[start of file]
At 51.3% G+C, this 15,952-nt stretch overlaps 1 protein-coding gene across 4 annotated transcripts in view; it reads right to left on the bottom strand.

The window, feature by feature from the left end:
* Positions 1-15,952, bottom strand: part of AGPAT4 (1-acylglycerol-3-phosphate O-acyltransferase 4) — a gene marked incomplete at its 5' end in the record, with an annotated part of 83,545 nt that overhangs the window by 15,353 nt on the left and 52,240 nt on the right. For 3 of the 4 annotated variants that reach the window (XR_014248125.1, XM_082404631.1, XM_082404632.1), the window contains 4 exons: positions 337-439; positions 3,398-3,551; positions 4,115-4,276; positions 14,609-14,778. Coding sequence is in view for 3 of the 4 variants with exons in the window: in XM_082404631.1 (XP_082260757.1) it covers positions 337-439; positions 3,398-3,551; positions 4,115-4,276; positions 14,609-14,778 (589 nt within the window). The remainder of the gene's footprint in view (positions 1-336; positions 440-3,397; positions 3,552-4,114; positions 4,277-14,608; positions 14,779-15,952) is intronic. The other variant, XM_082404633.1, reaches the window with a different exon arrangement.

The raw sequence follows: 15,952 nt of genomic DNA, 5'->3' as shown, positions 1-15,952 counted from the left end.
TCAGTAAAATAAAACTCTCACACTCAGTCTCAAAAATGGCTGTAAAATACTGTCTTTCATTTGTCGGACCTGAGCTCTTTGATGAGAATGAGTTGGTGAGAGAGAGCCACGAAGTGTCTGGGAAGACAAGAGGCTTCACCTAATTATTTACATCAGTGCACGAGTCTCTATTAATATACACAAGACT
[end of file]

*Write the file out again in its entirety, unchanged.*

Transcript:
At 51.3% G+C, this 15,952-nt stretch overlaps 1 protein-coding gene across 4 annotated transcripts in view; it reads right to left on the bottom strand.

The window, feature by feature from the left end:
* Positions 1-15,952, bottom strand: part of AGPAT4 (1-acylglycerol-3-phosphate O-acyltransferase 4) — a gene marked incomplete at its 5' end in the record, with an annotated part of 83,545 nt that overhangs the window by 15,353 nt on the left and 52,240 nt on the right. For 3 of the 4 annotated variants that reach the window (XR_014248125.1, XM_082404631.1, XM_082404632.1), the window contains 4 exons: positions 337-439; positions 3,398-3,551; positions 4,115-4,276; positions 14,609-14,778. Coding sequence is in view for 3 of the 4 variants with exons in the window: in XM_082404631.1 (XP_082260757.1) it covers positions 337-439; positions 3,398-3,551; positions 4,115-4,276; positions 14,609-14,778 (589 nt within the window). The remainder of the gene's footprint in view (positions 1-336; positions 440-3,397; positions 3,552-4,114; positions 4,277-14,608; positions 14,779-15,952) is intronic. The other variant, XM_082404633.1, reaches the window with a different exon arrangement.

The raw sequence follows: 15,952 nt of genomic DNA, 5'->3' as shown, positions 1-15,952 counted from the left end.
TCAGTAAAATAAAACTCTCACACTCAGTCTCAAAAATGGCTGTAAAATACTGTCTTTCATTTGTCGGACCTGAGCTCTTTGATGAGAATGAGTTGGTGAGAGAGAGCCACGAAGTGTCTGGGAAGACAAGAGGCTTCACCTAATTATTTACATCAGTGCACGAGTCTCTATTAATATACACAAGACT